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Osprey Ultralight Stuff Pack Review

An ultralight solution that doesn't cut out all the comfort and features
Osprey Ultralight Stuff Pack
Photo: Osprey
Top Pick Award
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Price:  $35 List | Check Price at Backcountry
Compare prices at 2 resellers
Pros:  Shockingly lightweight, padded shoulder straps, useful features, packs into own pocket
Cons:  No hip belt, small overall size, no back padding - can feel contents
Manufacturer:   Osprey
By Maggie Brandenburg ⋅ Senior Review Editor  ⋅  May 14, 2019
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59
OVERALL
SCORE


RANKED
#11 of 14
  • Comfort - 25% 3
  • Versatility - 25% 6
  • Weight - 25% 10
  • Ease of Use - 15% 5
  • Durability - 10% 4

Our Verdict

In the world of high-tech, fancy framed daypacks, the Osprey Ultralight Stuff Pack may seem a bit underwhelming. But for a pack you can easily bring with you anywhere, this 3.8 ounce, three-pocket wonder with padded shoulder straps is a great contender and remains our Top Pick for an Ultralight Pack. There are a lot of teeny tiny, packable packs out there, but we enjoy the Osprey's combination of pockets and features it keeps while still cutting the weight to nearly nothing. We do think its straps are a bit on the short side for taller and larger folks, and you also have to be careful how you pack this bag, so you don't feel every corner inside.

Compare to Similar Products

 
Awards Top Pick Award Best Buy Award    
Price Check Price at Backcountry
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Check Price at REI
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Check Price at Backcountry
Compare at 2 sellers
$40 List
Check Price at REI
$39.95 at REI
Compare at 2 sellers
Overall Score Sort Icon
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Star Rating
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Pros Shockingly lightweight, padded shoulder straps, useful features, packs into own pocketAdjustable torso length, very durable, great features and pocketsLightweight, easy to access contents, internal organization, fun colorsLightweight, useful features, flap to cover cinch top, inexpensiveInsanely light, packs up super tiny, fits slightly larger people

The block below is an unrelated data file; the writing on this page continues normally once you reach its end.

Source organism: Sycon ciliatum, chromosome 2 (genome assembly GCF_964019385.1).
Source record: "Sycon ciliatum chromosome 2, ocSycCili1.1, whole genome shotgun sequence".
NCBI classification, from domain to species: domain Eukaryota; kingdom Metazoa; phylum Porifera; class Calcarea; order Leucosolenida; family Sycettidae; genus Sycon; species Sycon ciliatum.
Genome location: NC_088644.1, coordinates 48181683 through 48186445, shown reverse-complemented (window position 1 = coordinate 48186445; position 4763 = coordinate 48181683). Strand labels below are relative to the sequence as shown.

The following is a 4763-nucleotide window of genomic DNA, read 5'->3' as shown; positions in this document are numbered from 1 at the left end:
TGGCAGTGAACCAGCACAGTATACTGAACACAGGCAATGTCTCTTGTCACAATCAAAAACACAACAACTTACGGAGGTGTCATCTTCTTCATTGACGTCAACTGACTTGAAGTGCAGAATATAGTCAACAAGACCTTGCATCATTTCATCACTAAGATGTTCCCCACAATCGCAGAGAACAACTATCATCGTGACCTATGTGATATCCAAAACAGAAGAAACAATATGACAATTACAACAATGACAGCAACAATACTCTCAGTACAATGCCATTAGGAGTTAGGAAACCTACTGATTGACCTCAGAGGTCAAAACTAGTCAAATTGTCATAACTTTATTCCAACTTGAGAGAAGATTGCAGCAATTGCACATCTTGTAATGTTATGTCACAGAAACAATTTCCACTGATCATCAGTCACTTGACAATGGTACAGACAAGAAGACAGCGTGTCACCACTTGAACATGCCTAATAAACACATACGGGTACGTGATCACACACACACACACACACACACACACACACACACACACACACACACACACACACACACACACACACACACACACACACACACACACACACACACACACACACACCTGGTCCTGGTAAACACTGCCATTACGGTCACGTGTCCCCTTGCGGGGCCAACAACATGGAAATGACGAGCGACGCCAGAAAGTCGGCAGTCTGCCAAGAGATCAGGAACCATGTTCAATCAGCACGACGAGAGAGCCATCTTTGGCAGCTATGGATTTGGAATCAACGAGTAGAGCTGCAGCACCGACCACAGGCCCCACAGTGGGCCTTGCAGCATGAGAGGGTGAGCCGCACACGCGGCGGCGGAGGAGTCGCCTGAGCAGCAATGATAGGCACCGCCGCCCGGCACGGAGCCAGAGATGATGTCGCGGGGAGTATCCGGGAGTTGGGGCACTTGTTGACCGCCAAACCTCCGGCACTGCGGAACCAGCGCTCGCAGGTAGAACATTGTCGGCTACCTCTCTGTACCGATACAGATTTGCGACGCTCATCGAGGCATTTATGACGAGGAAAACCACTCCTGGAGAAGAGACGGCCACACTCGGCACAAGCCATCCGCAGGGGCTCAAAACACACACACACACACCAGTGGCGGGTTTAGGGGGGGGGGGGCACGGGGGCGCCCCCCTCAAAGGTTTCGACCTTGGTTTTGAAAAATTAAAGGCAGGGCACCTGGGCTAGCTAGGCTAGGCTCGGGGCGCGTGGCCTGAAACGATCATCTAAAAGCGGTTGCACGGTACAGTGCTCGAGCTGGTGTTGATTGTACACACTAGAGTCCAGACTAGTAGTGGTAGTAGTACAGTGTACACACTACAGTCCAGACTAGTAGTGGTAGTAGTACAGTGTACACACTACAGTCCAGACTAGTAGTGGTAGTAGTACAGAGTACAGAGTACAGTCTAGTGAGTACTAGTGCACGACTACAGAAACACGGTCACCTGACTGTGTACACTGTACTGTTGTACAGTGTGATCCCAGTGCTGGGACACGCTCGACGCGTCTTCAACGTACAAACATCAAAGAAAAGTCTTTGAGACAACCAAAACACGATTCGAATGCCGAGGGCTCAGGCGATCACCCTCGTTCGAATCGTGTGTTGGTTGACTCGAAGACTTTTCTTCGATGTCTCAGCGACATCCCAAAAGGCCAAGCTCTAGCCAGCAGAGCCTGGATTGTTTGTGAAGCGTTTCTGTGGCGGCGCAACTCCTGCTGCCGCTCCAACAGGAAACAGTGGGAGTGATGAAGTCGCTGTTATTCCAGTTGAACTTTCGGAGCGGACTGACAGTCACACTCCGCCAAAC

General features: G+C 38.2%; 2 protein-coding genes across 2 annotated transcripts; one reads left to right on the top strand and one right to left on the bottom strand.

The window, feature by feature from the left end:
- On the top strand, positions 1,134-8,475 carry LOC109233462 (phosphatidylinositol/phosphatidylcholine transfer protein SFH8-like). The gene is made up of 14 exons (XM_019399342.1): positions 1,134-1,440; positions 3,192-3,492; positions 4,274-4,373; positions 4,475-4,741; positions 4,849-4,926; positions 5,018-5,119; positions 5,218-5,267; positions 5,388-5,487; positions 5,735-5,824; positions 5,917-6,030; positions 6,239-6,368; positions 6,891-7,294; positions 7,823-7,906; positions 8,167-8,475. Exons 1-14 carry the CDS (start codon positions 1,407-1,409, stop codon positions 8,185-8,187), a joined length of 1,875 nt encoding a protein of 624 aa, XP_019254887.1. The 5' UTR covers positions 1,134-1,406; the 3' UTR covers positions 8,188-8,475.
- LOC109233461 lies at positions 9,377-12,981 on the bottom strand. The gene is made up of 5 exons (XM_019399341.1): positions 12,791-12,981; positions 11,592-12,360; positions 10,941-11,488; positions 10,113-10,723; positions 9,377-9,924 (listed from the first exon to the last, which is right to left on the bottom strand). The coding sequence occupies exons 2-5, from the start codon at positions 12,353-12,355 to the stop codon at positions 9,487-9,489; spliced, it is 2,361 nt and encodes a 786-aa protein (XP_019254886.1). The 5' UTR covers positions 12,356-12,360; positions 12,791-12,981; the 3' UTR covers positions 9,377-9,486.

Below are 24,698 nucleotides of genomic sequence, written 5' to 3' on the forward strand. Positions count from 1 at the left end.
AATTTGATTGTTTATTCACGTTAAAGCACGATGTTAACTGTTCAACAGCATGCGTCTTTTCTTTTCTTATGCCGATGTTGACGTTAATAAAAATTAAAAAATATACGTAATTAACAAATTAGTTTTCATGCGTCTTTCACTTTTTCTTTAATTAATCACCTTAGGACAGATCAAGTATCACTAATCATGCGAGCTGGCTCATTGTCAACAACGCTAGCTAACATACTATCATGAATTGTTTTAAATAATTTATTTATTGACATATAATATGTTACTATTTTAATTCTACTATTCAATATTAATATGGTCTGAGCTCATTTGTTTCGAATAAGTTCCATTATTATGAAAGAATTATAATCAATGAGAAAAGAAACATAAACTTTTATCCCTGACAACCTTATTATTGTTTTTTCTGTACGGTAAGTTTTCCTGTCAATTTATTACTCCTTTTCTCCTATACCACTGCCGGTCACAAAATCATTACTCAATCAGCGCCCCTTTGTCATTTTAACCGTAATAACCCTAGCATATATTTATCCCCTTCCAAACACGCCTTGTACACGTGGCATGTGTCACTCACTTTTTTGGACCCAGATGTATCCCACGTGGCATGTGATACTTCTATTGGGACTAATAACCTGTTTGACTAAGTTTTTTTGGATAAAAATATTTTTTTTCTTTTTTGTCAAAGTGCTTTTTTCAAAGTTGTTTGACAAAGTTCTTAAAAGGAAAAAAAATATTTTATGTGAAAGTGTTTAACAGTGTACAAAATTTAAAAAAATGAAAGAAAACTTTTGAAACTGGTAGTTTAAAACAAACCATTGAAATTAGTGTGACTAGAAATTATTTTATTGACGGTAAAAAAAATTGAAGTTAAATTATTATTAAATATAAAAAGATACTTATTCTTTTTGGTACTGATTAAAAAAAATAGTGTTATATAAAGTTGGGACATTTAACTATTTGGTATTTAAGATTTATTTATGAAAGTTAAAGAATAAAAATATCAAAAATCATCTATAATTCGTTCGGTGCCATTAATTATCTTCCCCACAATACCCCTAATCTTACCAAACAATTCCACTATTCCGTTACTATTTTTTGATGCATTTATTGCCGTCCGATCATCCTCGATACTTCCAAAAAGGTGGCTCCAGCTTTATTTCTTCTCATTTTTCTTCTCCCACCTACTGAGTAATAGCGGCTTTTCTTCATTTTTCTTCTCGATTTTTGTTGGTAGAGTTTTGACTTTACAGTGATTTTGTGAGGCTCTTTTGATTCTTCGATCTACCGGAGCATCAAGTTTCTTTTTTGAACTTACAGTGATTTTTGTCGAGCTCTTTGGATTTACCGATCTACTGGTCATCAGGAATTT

Cons No hip belt, small overall size, no back padding - can feel contentsRuns a bit small, front stow pocket a bit smallNo hip belt, no padding or support, small side pocketsSmall fit, hip belt not load-bearingNearly no features, only one big pocket, super thin fabric, can feel contents
Bottom Line An ultralight solution that doesn't cut out all the comfort and featuresA versatile, durable, and comfortable pack that works just as well on the trail as in townTons of fun colors and just the right amount of convenience and functionality for casual useA good, grab-and-go bag for smaller users, but not ideal for long hikes or heavy loadsA bare-bones ultralight pack for those really dedicated to cutting out ounces
Rating Categories Osprey Ultralight S... Osprey Tempest 20 Cotopaxi Batac 16L REI Co-op Flash 18 Sea to Summit Ultra...
Comfort (25%)
3.0
7.0
6.0
5.0
3.0
Versatility (25%)
6.0
9.0
7.0
4.0
5.0
Weight (25%)
10.0
6.0
8.0
9.0
10.0
Ease Of Use (15%)
5.0
8.0
5.0
5.0
4.0
Durability (10%)
4.0
8.0
5.0
5.0
3.0
Specs Osprey Ultralight S... Osprey Tempest 20 Cotopaxi Batac 16L REI Co-op Flash 18 Sea to Summit Ultra...
Weight (oz) 4 oz 31 oz 11 oz 9 oz 3 oz
Volume/Capacity (liters) 18L 20L 16L 18L 20L
Back Construction Lightweight nylon AirScape backpanel; large spaced horizontal padding bars covered by large-holed mesh Lightweight nylon Lightly padded back panel Lightweight nylon
Hydration None External hydration sleeve Internal hydration sleeve Internal hydration sleeve None
Hipbelt No Yes No Yes, webbing and removable No
Compartments 1 1 1 1 1
Rain Cover No No No No No
Additional pockets 2 8 3 1 0
Outside Carry Options Side pocket Lidlock helmet attachment, trekking pole quick-stow, large stretch front pocket, ice tool loop with bungee tie-off, side pockets, hip belt pockets, sunglasses shoulder stow, bike light loop Daisy chain, 2 side pockets Daisy chain, various small loops Short daisy chain